The Committee of Ministers of the Council of Europe decided to renew the European Diplomas for Protected Areas to 20 areas in Europe, including the Khosrov Forest Reserve (Armenia). Source: HETQ The European Diploma for Protected Areas for the Khosrov Forest Reserve has been renewed for 10 more years (until July 10, 2028) under the following conditions: 1. By 2020, design and adopt a management plan for the long-term conservation of the area which will include strategic aims and targets, an estimated budget and a time frame for its full implementation, as well as a monitoring mechanism for the assessment of the implemented management measures; the management plan should also consider a strategic approach for the development of sustainable tourism compatible with the carrying capacity of the Khosrov Forest Reserve and the preservation of its integrity as a strictly protected area. 2. Launch a political and administrative process aiming to sustain the preservation of the European interest of the area by means of expanding the territory of the reserve to better preserve the state of conservation of the key species (large carnivores and herbivores); removing the existing 11 enclaves along the border of the Khosrov Forest State Reserve; establishing a buffer zone with a clear protection regime and limits, minimising hunting and the effects of grazing on the reserve; addressing the issue of the “transit routes” that cross the reserve; and working to minimise their general impact on the natural assets of the diploma-holding area. 3. Maintain and sustain the legal regime as a strictly protected area for the Khosrov Forest State Reserve in the future law on the protection of nature currently under discussion in the parliament. The Committee of Ministers also gave some recommendations to the Armenian authorities for its renewal: 1. As part of the new management plan, create and fund an awareness and training program for local people, visitors and members of the staff of the reserve, in particular in relation to the management of litter and other waste, and to the development of sustainable tourism. 2. Secure the Khosrov Forest State Reserve administration capacities in the future, with the support of the Armenian authorities and external donors; provide staff with specific incentives to foster their interest in the preservation of the reserve and its value. 3. Assess the state of conservation of the wolf population (Canis lupus), both at national level and in the diploma-holding area and adapt the current legal and administrative regime of protection accordingly; design a “wolf concept” providing a general legal and administrative framework for the management of this species in Armenia, in line with the Bern Convention and the regulation of the European Diploma for Protected Areas. The European Diploma for Protected Areas is a prestigious international award granted since 1965 by the Committee of Ministers of the Council of Europe. It recognises natural and semi-natural areas and landscapes of exceptional European importance for the preservation of biological, geological and landscape diversity and which are managed in an exemplary way.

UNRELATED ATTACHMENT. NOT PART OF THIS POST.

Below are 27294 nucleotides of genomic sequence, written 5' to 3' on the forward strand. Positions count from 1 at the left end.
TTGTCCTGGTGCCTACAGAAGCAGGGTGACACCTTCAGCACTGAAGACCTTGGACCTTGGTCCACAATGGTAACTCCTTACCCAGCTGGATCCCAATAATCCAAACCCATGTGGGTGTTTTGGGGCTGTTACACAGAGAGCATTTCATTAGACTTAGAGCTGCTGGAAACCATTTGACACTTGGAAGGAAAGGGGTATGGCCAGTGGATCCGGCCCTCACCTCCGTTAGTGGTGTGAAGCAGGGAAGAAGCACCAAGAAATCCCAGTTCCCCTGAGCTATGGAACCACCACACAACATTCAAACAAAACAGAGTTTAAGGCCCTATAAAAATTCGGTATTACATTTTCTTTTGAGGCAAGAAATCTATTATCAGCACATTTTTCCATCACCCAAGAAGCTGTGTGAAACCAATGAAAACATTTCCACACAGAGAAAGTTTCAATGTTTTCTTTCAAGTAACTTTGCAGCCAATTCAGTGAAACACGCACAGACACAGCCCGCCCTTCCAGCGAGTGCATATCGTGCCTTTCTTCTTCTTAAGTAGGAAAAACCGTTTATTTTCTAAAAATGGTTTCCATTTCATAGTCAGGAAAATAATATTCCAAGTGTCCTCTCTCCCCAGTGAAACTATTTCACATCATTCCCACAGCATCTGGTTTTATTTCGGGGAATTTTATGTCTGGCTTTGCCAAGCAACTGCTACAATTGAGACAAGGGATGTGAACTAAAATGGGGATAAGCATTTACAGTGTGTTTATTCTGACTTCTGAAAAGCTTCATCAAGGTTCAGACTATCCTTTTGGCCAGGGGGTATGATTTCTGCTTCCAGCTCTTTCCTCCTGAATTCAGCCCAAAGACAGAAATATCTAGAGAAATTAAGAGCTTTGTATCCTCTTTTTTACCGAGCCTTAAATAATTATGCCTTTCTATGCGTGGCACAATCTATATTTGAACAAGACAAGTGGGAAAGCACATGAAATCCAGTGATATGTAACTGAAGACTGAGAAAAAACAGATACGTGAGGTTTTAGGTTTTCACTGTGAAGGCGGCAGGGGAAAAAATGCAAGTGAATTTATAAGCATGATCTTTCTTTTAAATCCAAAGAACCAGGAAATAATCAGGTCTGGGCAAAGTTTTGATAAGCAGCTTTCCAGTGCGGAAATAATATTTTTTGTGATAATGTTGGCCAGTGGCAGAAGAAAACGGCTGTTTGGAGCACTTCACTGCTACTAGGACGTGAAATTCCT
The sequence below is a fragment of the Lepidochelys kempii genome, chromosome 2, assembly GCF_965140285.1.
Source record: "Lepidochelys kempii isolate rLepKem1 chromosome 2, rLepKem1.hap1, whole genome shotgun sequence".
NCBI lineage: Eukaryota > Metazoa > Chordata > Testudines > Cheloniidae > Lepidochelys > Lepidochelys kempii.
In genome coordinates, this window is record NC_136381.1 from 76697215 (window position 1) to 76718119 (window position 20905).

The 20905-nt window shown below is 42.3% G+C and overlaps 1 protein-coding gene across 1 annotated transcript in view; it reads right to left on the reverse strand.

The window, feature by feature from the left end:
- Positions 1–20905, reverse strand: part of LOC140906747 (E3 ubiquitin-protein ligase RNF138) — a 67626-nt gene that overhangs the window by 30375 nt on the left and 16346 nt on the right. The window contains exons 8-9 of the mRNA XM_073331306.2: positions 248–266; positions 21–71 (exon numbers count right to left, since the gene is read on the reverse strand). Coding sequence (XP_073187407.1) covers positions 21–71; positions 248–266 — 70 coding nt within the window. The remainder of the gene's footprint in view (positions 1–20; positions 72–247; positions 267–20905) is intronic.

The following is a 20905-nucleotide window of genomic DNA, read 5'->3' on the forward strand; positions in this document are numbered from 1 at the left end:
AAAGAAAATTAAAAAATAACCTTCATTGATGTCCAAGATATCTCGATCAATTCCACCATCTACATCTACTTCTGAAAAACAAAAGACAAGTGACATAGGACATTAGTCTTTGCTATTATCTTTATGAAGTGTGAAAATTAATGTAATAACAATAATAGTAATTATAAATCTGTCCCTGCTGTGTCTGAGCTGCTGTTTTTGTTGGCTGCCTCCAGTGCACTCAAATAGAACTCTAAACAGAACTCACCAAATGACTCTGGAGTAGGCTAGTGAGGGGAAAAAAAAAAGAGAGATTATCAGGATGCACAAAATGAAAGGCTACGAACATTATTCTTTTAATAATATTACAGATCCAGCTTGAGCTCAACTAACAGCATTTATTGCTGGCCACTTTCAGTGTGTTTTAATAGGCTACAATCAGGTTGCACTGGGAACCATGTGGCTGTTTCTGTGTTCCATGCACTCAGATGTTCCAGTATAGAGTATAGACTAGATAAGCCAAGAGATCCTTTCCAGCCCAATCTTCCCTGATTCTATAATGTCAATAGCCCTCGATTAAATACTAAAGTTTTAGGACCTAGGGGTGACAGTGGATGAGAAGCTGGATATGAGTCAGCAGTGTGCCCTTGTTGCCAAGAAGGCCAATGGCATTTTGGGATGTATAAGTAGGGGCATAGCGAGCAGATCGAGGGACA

The tallest mass-timber building development in the US is “on hold for the foreseeable future,” according to the project’s developer. Sources: Engineering News Record, Treehugger The 12-story mixed-use building, known as Framework, has been under development in Portland, Oregon, since 2014. It was first delayed a year ago and currently is postponed because of changing market conditions. These include inflation, escalating construction costs and fluctuations in the tax credit market, which all have had a negative impact on the development’s bottom line, says the developer. There were hints of trouble in January, when Rachel Monahan of Willamette Week noted that it was “attracting critics because it would be far more expensive to build than a traditional concrete and steel structure.” Framework was supposed to be “a catalytic project which will serve as a national case study”, but it was controversial because of its cost. Monahan also noted that there was a funding shortfall of about $2 million that was never closed. There are lots of crazy changing market conditions happening right now; lumber has spiked from US$315 at the start of 2017 to US$540 earlier this year, thanks to increased demand because of the hot American economy and big tariffs imposed by the Trump government on Canadian lumber. Cross-laminated timber (CLT) uses a lot of wood, so a big increase like that is going to make a difference. The alternatives, steel and concrete, have also spiked because of tariffs, generally making all kinds of housing less affordable. CLT is still new and expensive, and between tax cuts that lit a fire under the economy and tariffs that lit a fire under material prices, it is a tough time to try and build non-profit housing for a fixed price. Framework received a US$1.5-million US Tall Wood Building Prize for a two-year research, testing and permitting phase related to the structural, fire and acoustical performance of the mass-timber design. Timber buildings taller than four or five stories are not currently permitted under US building codes, except through a performance based design approach. Research results supported permit approval for the 148ft tall project, granted last year by the state and city. “Despite the news, we are continuing our efforts with mass timber,” says Thomas Robinson, founding principal of LEVER Architecture. The firm is designing other mass-timber structures, but none as tall as Framework.